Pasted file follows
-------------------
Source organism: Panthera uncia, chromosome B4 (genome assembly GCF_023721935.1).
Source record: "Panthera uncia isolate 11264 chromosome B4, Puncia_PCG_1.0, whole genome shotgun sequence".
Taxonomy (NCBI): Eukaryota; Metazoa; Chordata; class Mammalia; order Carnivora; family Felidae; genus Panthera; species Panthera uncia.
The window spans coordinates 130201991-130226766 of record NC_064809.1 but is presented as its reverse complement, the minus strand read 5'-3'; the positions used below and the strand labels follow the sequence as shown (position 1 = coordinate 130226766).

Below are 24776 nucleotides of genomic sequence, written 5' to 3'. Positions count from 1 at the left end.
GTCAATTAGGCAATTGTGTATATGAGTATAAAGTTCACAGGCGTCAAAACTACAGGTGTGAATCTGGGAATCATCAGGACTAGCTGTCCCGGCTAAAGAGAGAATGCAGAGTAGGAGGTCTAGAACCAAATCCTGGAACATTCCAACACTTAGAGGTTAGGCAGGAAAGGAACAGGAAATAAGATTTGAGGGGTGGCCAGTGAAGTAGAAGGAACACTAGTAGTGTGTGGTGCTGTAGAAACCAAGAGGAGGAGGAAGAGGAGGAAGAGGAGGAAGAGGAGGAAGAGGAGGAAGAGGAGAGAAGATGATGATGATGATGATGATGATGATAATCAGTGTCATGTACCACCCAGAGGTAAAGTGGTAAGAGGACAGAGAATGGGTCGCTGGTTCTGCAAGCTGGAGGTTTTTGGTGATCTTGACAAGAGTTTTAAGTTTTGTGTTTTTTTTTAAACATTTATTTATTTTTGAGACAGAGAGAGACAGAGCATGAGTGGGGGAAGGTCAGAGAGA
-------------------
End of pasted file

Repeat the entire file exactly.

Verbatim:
Source organism: Panthera uncia, chromosome B4 (genome assembly GCF_023721935.1).
Source record: "Panthera uncia isolate 11264 chromosome B4, Puncia_PCG_1.0, whole genome shotgun sequence".
Taxonomy (NCBI): Eukaryota; Metazoa; Chordata; class Mammalia; order Carnivora; family Felidae; genus Panthera; species Panthera uncia.
The window spans coordinates 130201991-130226766 of record NC_064809.1 but is presented as its reverse complement, the minus strand read 5'-3'; the positions used below and the strand labels follow the sequence as shown (position 1 = coordinate 130226766).

Below are 24776 nucleotides of genomic sequence, written 5' to 3'. Positions count from 1 at the left end.
GTCAATTAGGCAATTGTGTATATGAGTATAAAGTTCACAGGCGTCAAAACTACAGGTGTGAATCTGGGAATCATCAGGACTAGCTGTCCCGGCTAAAGAGAGAATGCAGAGTAGGAGGTCTAGAACCAAATCCTGGAACATTCCAACACTTAGAGGTTAGGCAGGAAAGGAACAGGAAATAAGATTTGAGGGGTGGCCAGTGAAGTAGAAGGAACACTAGTAGTGTGTGGTGCTGTAGAAACCAAGAGGAGGAGGAAGAGGAGGAAGAGGAGGAAGAGGAGGAAGAGGAGGAAGAGGAGAGAAGATGATGATGATGATGATGATGATGATAATCAGTGTCATGTACCACCCAGAGGTAAAGTGGTAAGAGGACAGAGAATGGGTCGCTGGTTCTGCAAGCTGGAGGTTTTTGGTGATCTTGACAAGAGTTTTAAGTTTTGTGTTTTTTTTTAAACATTTATTTATTTTTGAGACAGAGAGAGACAGAGCATGAGTGGGGGAAGGTCAGAGAGA